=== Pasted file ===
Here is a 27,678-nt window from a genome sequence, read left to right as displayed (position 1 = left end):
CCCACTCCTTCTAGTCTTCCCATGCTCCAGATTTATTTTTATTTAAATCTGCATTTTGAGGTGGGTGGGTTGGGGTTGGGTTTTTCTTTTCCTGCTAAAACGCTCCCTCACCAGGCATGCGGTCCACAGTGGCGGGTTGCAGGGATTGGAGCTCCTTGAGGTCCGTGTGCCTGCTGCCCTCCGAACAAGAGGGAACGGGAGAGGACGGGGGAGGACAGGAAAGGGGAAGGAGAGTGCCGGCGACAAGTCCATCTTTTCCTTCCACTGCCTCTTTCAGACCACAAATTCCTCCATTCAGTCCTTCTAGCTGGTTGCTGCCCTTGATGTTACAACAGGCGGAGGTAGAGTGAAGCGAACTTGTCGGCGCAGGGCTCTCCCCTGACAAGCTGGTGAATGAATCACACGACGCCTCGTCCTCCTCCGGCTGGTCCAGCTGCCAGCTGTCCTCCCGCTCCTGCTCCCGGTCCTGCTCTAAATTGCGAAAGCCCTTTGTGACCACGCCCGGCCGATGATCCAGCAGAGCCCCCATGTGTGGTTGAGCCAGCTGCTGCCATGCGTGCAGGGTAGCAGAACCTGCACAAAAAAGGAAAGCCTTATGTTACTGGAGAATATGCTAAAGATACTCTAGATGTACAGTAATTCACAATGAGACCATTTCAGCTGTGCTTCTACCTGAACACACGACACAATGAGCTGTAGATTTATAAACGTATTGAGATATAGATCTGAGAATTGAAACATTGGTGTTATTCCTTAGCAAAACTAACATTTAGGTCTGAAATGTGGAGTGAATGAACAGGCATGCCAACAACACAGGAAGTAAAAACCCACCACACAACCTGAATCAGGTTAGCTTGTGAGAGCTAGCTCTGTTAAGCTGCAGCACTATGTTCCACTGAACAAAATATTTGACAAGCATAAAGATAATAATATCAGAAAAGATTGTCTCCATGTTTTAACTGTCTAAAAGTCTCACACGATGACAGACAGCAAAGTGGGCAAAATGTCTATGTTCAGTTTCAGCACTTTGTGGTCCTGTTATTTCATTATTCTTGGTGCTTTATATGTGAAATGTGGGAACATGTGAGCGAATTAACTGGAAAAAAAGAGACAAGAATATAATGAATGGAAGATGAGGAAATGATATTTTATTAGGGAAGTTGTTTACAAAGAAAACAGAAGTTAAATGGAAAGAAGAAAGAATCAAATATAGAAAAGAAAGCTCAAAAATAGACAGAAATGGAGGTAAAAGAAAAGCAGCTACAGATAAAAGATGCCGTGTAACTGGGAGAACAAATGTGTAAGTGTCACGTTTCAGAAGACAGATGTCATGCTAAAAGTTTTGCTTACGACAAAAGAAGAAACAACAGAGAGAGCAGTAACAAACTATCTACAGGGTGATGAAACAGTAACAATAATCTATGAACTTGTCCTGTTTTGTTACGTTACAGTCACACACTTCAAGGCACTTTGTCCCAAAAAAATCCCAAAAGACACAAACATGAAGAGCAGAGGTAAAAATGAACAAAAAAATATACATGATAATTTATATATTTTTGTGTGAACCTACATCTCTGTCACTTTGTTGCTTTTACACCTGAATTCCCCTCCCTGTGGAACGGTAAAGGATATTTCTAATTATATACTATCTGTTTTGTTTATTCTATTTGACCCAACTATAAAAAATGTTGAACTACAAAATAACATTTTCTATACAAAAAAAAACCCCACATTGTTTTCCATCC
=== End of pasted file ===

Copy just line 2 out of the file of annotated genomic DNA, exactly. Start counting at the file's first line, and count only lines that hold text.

CCCACTCCTTCTAGTCTTCCCATGCTCCAGATTTATTTTTATTTAAATCTGCATTTTGAGGTGGGTGGGTTGGGGTTGGGTTTTTCTTTTCCTGCTAAAACGCTCCCTCACCAGGCATGCGGTCCACAGTGGCGGGTTGCAGGGATTGGAGCTCCTTGAGGTCCGTGTGCCTGCTGCCCTCCGAACAAGAGGGAACGGGAGAGGACGGGGGAGGACAGGAAAGGGGAAGGAGAGTGCCGGCGACAAGTCCATCTTTTCCTTCCACTGCCTCTTTCAGACCACAAATTCCTCCATTCAGTCCTTCTAGCTGGTTGCTGCCCTTGATGTTACAACAGGCGGAGGTAGAGTGAAGCGAACTTGTCGGCGCAGGGCTCTCCCCTGACAAGCTGGTGAATGAATCACACGACGCCTCGTCCTCCTCCGGCTGGTCCAGCTGCCAGCTGTCCTCCCGCTCCTGCTCCCGGTCCTGCTCTAAATTGCGAAAGCCCTTTGTGACCACGCCCGGCCGATGATCCAGCAGAGCCCCCATGTGTGGTTGAGCCAGCTGCTGCCATGCGTGCAGGGTAGCAGAACCTGCACAAAAAAGGAAAGCCTTATGTTACTGGAGAATATGCTAAAGATACTCTAGATGTACAGTAATTCACAATGAGACCATTTCAGCTGTGCTTCTACCTGAACACACGACACAATGAGCTGTAGATTTATAAACGTATTGAGATATAGATCTGAGAATTGAAACATTGGTGTTATTCCTTAGCAAAACTAACATTTAGGTCTGAAATGTGGAGTGAATGAACAGGCATGCCAACAACACAGGAAGTAAAAACCCACCACACAACCTGAATCAGGTTAGCTTGTGAGAGCTAGCTCTGTTAAGCTGCAGCACTATGTTCCACTGAACAAAATATTTGACAAGCATAAAGATAATAATATCAGAAAAGATTGTCTCCATGTTTTAACTGTCTAAAAGTCTCACACGATGACAGACAGCAAAGTGGGCAAAATGTCTATGTTCAGTTTCAGCACTTTGTGGTCCTGTTATTTCATTATTCTTGGTGCTTTATATGTGAAATGTGGGAACATGTGAGCGAATTAACTGGAAAAAAAGAGACAAGAATATAATGAATGGAAGATGAGGAAATGATATTTTATTAGGGAAGTTGTTTACAAAGAAAACAGAAGTTAAATGGAAAGAAGAAAGAATCAAATATAGAAAAGAAAGCTCAAAAATAGACAGAAATGGAGGTAAAAGAAAAGCAGCTACAGATAAAAGATGCCGTGTAACTGGGAGAACAAATGTGTAAGTGTCACGTTTCAGAAGACAGATGTCATGCTAAAAGTTTTGCTTACGACAAAAGAAGAAACAACAGAGAGAGCAGTAACAAACTATCTACAGGGTGATGAAACAGTAACAATAATCTATGAACTTGTCCTGTTTTGTTACGTTACAGTCACACACTTCAAGGCACTTTGTCCCAAAAAAATCCCAAAAGACACAAACATGAAGAGCAGAGGTAAAAATGAACAAAAAAATATACATGATAATTTATATATTTTTGTGTGAACCTACATCTCTGTCACTTTGTTGCTTTTACACCTGAATTCCCCTCCCTGTGGAACGGTAAAGGATATTTCTAATTATATACTATCTGTTTTGTTTATTCTATTTGACCCAACTATAAAAAATGTTGAACTACAAAATAACATTTTCTATACAAAAAAAAACCCCACATTGTTTTCCATCC